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Be aware: LGBT prepares for World AIDS Day
Thursday, November 18, 2004
World AIDS Day 2004 hits campus Dec. 1 to
scream its theme of "Have you heard me today?"
The focus of this year's annual AIDS day is women and AIDS. According to
unaids.org, "All over the world, women do not enjoy the same rights and
access to employment, property and education as men and are more likely to
face sexual violence and contract HIV."
Marshall University's Lesbian, Gay, Bisexual and Transgender Outreach Office
(LGBTO) plans to have information available in the lobby of the Memorial
Student Center (MSC) from 10 a.m. to 3 p.m. about the disease. Free and
confidential HIV/AIDS mouth-swab tests will be available for students. No
needles will be involved.
Informational brochures, games and condoms will also be provided during the
A panel discussion is scheduled for that evening at 7 in the MSC Alumni
Lounge. Speakers have not yet been confirmed.
Kelli Kerbawy, co-director of LGBTO, said she encourages students to
participate during AIDS day because it is a time for students to ask
questions they might have about the disease, as well as a time to honor or
remember loved ones affected by the virus.
Marshall's Gay-Straight Alliance has been working on a program in the
residence halls that they hope will be completed by World AIDS Day.
The group has recruited student volunteers who live on campus through
interviews and launched a program that involves students being able to knock
on doors and receive condoms. The signs state "Play it safe-condoms
Students who are keeping the condoms attended a discussion on the proper
temperatures condoms should be kept in and how to properly handle them.
Doug Evans, co-president of the Gay-Straight Alliance, said he would like to
see residence services take over and buy condom machines for the dorms.
Currently, dorm advisers can not hand out any type of birth control. He said
the group has completed 44 percent of the program and hopes to reach 100
percent by Dec. 1.
"Some people have said that condoms promote promiscuity," Evans said. "But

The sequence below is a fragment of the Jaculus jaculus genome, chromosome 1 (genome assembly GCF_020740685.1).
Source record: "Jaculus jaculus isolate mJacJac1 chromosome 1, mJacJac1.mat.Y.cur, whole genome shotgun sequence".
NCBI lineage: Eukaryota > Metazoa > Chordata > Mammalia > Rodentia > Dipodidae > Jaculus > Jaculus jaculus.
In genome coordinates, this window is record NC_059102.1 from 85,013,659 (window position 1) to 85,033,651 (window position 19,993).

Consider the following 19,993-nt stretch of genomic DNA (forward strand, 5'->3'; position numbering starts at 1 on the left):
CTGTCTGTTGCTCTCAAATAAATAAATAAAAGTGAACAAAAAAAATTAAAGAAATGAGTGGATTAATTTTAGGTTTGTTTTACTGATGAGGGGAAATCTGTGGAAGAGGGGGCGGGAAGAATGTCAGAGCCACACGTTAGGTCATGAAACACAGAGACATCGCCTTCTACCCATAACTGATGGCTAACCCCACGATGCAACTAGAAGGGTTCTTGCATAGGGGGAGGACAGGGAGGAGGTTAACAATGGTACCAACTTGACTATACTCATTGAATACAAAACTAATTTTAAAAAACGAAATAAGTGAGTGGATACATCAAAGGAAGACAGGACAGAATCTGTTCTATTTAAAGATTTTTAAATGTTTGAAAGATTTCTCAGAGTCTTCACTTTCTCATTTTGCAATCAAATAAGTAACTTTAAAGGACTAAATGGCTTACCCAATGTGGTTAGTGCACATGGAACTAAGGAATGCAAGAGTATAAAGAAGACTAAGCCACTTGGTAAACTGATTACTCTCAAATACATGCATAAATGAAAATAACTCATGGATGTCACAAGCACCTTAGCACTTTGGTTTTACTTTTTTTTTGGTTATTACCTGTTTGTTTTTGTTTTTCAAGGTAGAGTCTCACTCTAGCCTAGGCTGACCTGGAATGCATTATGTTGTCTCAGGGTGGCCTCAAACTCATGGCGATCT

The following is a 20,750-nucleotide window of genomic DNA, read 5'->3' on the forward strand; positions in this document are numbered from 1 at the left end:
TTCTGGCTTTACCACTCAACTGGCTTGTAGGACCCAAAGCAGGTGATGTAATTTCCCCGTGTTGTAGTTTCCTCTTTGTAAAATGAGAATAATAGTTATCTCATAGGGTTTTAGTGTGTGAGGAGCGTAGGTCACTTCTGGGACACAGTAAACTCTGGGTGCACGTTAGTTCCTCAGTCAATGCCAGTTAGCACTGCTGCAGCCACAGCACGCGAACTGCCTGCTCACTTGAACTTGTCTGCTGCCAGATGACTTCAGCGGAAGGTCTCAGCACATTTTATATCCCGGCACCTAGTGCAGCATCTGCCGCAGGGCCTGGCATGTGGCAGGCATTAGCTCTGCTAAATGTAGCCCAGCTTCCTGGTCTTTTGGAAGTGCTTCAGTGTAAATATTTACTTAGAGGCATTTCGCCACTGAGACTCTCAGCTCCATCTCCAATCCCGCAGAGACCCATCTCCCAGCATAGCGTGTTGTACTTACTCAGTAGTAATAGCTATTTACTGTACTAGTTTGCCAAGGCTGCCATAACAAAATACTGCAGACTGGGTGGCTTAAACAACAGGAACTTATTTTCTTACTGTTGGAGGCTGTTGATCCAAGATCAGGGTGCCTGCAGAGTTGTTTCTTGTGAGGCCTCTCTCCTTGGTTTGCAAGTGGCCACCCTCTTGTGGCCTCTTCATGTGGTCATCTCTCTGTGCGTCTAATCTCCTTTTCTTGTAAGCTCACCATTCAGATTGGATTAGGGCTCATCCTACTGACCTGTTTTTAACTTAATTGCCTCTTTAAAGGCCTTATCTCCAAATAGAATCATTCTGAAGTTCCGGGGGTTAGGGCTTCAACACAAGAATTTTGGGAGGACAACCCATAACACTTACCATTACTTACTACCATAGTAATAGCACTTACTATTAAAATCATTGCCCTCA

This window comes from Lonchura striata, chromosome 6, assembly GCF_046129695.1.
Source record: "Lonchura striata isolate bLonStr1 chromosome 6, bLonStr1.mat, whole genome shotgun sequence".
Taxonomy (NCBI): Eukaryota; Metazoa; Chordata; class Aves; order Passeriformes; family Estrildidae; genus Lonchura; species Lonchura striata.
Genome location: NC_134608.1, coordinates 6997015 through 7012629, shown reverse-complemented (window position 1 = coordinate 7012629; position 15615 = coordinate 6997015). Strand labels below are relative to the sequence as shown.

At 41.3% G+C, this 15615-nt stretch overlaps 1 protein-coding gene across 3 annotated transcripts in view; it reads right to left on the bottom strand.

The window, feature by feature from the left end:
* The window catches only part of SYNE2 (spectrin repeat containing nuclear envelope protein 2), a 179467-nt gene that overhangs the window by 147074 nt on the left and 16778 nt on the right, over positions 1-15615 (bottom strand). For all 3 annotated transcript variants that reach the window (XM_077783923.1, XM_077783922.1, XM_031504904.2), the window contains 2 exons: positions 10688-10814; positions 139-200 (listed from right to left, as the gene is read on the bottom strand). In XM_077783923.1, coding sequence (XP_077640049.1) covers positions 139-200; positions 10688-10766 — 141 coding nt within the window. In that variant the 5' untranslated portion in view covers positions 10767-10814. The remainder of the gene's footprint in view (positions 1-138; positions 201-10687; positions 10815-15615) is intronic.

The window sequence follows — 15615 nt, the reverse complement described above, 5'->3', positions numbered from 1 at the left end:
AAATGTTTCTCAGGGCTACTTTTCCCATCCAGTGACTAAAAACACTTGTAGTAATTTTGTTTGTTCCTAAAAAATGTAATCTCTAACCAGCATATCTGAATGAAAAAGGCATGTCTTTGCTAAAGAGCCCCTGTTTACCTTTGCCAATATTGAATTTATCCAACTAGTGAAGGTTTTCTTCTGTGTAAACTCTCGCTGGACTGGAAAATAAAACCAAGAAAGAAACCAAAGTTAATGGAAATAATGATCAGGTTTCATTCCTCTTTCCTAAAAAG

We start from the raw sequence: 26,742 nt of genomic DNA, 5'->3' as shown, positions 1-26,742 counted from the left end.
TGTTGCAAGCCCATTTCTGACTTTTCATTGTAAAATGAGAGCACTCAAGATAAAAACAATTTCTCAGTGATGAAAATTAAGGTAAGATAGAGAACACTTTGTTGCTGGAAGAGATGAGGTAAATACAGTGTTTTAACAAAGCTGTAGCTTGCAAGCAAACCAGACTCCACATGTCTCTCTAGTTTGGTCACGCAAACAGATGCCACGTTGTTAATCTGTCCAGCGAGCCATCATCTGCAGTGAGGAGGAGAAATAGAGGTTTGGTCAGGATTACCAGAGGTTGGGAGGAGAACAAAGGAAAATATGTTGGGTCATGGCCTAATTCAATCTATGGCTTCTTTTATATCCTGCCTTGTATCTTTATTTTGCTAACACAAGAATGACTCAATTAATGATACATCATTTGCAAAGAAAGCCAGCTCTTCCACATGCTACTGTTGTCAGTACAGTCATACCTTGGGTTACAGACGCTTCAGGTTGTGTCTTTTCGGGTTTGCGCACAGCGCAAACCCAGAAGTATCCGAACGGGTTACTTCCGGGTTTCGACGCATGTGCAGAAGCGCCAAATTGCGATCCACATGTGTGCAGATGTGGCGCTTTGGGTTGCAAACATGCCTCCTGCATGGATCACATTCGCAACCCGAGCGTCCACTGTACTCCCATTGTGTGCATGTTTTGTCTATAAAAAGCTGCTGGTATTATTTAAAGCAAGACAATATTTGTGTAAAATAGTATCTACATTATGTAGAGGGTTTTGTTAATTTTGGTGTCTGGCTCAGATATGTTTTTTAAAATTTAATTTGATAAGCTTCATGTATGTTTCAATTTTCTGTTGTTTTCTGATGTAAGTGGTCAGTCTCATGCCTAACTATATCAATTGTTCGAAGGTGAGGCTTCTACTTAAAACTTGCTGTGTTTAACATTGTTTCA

we're not giving out condoms that say 'here's a license to go out and have
The condoms were provided free and in bulk by Tri-State AIDS.
Evans said the group hopes to distribute enough condoms to provide one for
each student living on campus.
World AIDS Day 2004 events at Marshall are sponsored by the Marshall
University LGBT Outreach Office, Marshall University Women's Center, Women's
Studies Student Association and the MU Gay-Straight Alliance.
LGBT office sponsors recording artist
Wednesday, April 21, 2004
University Lesbian, Gay, Bisexual, Transgender Outreach Office tried to
battle biphobia Friday in the Memorial Student Center Alumni Lounge.
About 30 students came to watch bisexual international recording artist and
lecturer Skott Freedman.
Freedman, of VY Records, has toured college campuses for three years with
his music and message of equality and understanding for bisexuals.
'"Sexuality is not a black and white issue," he said. "It's not clean-cut.
There are gays, straights and bisexuals. It doesn't need to be put in a
pocket or have borders."
He said his own definition of bisexual is "the capacity for attraction to
more than one gender."
The two-hour program included Freedman's keyboard music and lecture based on
his own experiences and beliefs.
Depression and isolation set in throughout high school when he tried to
repress his feelings toward the same sex, he said.
During his freshman year at Ithaca College, he decided to come out as gay,
and chartered an LGBT chapter at the school, he said.
When he realized he still had feelings for the opposite sex, he opened up
again and proclaimed himself bisexual.
His newly-declared sexuality received mixed reactions, mainly negativity,
especially from his gay and lesbian friends.
"The people that should have accepted it the most accepted it the least." By
lecturing about his emotions and relationships, Freedman hopes to raise
awareness about a topic not often talked about.
"People are curious and it stirs more discussion, which is what I hope for,"
Freedman, who came to Marshall University several years ago, said being home
only 10 days each month is a small price for raising awareness about
"If you believe in something you make sacrifices, and I've made those
sacrifices," he said.